I don’t personally know anyone who is more plugged in than Jacob Bestebroer about the BCHL and hockey in general. Here are a few paragraphs from his latest piece.
Two recent suspensions to Chiefs players got me thinking. Anthony Vincent recently returned from a four game suspension and Jared Turcotte is finishing off the last of his six game sentence this weekend. Both were punished for hits to the head. Neither incident involved any intent to injure. That’s not to say their punishments were unfair. Players need to be responsible for their actions.
Vincent’s play was a strange one. It looks like he is trying to avoid the hit and actually only received a roughing minor on the play. Turcotte’s was an open ice hit that went wrong. Again, I saw no intent to injure on either play.
That leads me to the penalties for fighting.
Fighting is no longer a big part of the junior hockey game. The game has changed and we no longer have to watch the brawling that was front and center most nights twenty to thirty years ago. But the penalties for fighting haven’t changed much. It’s still a five minute penalty and automatic ejection from the game with maybe an extra two minutes if you are deemed to have instigated the fight. What has changed is the addition of suspensions with the accumulation of fighting majors in a single season. Once a player reaches six or more fights in a season he will start missing games due to suspension.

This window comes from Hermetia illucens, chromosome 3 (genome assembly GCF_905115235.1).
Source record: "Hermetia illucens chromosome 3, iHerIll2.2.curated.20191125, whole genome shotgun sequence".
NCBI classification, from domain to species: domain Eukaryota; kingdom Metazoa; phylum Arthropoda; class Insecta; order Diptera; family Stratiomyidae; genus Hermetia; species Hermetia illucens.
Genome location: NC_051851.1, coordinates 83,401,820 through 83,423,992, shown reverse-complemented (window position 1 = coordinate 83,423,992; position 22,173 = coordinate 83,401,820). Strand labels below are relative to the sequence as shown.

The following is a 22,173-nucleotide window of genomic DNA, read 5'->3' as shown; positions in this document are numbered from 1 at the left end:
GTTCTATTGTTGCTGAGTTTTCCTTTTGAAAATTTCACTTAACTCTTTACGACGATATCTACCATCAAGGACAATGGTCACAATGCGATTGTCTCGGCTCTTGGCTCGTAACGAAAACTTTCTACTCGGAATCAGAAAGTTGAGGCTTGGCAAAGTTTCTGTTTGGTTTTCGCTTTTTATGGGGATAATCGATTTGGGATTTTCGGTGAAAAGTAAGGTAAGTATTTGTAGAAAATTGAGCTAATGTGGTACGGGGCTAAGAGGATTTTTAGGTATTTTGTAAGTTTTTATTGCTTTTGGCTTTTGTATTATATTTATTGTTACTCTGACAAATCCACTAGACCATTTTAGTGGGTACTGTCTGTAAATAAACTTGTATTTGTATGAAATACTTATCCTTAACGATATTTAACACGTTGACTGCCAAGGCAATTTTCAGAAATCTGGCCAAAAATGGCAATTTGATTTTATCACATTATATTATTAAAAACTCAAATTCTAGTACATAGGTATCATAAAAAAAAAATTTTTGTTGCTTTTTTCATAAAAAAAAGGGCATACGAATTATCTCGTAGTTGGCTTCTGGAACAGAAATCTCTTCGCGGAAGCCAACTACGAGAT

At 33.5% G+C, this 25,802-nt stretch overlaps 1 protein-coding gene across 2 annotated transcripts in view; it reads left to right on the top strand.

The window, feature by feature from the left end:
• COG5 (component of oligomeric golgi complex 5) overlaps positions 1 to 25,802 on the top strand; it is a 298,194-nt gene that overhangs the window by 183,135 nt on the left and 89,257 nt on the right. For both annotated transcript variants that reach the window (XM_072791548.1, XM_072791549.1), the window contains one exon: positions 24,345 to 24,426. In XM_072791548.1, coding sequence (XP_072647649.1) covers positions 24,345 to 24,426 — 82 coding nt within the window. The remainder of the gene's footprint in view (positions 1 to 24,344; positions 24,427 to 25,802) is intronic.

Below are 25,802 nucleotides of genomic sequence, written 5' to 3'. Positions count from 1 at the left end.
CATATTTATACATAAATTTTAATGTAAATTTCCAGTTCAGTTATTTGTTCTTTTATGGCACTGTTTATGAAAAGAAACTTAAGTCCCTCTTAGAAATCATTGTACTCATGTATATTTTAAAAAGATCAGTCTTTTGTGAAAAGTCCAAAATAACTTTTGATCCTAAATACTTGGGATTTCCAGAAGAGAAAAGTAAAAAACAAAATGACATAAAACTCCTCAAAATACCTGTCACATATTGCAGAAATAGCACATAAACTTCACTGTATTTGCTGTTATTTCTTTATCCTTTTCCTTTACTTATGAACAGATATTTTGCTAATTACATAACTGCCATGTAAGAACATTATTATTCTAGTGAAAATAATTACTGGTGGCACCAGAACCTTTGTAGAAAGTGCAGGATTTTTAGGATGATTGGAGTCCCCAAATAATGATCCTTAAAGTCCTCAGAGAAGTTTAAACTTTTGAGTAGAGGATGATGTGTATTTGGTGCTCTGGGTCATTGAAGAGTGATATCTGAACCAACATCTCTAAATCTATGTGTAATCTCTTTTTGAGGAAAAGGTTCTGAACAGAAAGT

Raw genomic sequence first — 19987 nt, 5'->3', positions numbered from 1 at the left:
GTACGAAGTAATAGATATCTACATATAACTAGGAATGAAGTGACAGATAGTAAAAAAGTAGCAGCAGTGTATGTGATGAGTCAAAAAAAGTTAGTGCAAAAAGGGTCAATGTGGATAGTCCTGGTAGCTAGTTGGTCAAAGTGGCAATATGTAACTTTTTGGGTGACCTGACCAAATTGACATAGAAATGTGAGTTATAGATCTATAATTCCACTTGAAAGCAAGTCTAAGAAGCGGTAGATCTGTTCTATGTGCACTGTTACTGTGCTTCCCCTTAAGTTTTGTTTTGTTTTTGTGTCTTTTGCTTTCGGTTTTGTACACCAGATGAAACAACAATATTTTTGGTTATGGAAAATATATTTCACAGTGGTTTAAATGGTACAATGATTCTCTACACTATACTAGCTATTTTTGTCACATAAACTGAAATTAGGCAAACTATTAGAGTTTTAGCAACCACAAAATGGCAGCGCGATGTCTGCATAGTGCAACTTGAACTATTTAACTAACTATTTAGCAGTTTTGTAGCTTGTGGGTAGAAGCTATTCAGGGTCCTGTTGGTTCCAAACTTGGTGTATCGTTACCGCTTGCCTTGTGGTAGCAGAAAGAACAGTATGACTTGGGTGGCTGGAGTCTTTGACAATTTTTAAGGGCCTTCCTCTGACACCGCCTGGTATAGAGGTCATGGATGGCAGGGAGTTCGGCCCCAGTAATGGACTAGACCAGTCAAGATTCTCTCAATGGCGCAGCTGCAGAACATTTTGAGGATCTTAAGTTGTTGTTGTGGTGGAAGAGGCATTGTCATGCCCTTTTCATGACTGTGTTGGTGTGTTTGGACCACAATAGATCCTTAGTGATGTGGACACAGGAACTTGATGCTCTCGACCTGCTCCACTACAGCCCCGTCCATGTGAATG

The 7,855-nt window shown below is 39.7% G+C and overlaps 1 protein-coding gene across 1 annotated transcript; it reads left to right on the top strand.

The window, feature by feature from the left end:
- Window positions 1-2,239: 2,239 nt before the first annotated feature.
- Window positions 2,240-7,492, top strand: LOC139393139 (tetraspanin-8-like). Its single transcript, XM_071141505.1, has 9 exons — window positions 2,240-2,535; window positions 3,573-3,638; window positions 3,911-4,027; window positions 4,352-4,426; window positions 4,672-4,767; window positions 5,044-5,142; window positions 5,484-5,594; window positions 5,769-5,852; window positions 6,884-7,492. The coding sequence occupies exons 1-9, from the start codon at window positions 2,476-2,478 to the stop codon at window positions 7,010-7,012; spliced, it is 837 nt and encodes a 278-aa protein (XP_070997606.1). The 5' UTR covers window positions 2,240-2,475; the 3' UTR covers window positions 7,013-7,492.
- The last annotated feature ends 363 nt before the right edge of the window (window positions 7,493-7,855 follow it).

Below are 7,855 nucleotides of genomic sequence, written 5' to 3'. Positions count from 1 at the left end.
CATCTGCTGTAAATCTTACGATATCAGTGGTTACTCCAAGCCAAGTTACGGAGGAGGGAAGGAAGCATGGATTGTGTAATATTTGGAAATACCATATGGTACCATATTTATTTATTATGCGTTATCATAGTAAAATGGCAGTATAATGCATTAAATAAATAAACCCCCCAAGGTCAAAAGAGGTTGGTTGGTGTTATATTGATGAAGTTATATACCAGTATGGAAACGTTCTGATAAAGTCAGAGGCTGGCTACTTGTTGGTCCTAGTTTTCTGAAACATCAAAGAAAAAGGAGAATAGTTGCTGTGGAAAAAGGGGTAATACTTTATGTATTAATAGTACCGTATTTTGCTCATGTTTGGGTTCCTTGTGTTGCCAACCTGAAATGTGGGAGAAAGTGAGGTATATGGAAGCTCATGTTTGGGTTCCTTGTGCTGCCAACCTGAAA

This doesn’t jive to me. A player can unintentionally hit a player in the head and be handed a six game suspension, but a player can punch a player repeatedly in the face, obviously intending to injure his opponent and serve only whatever time is left in the game.
Fighting isn’t a big problem in the BCHL anymore. But with everything we know about head injuries, now might be the time to increase the penalties to at least match what players are receiving for other hits to their opponents heads.
Eric Welsh is the sports editor at the Chilliwack Progress and has been covering junior A hockey in B.C. and Alberta since 2003.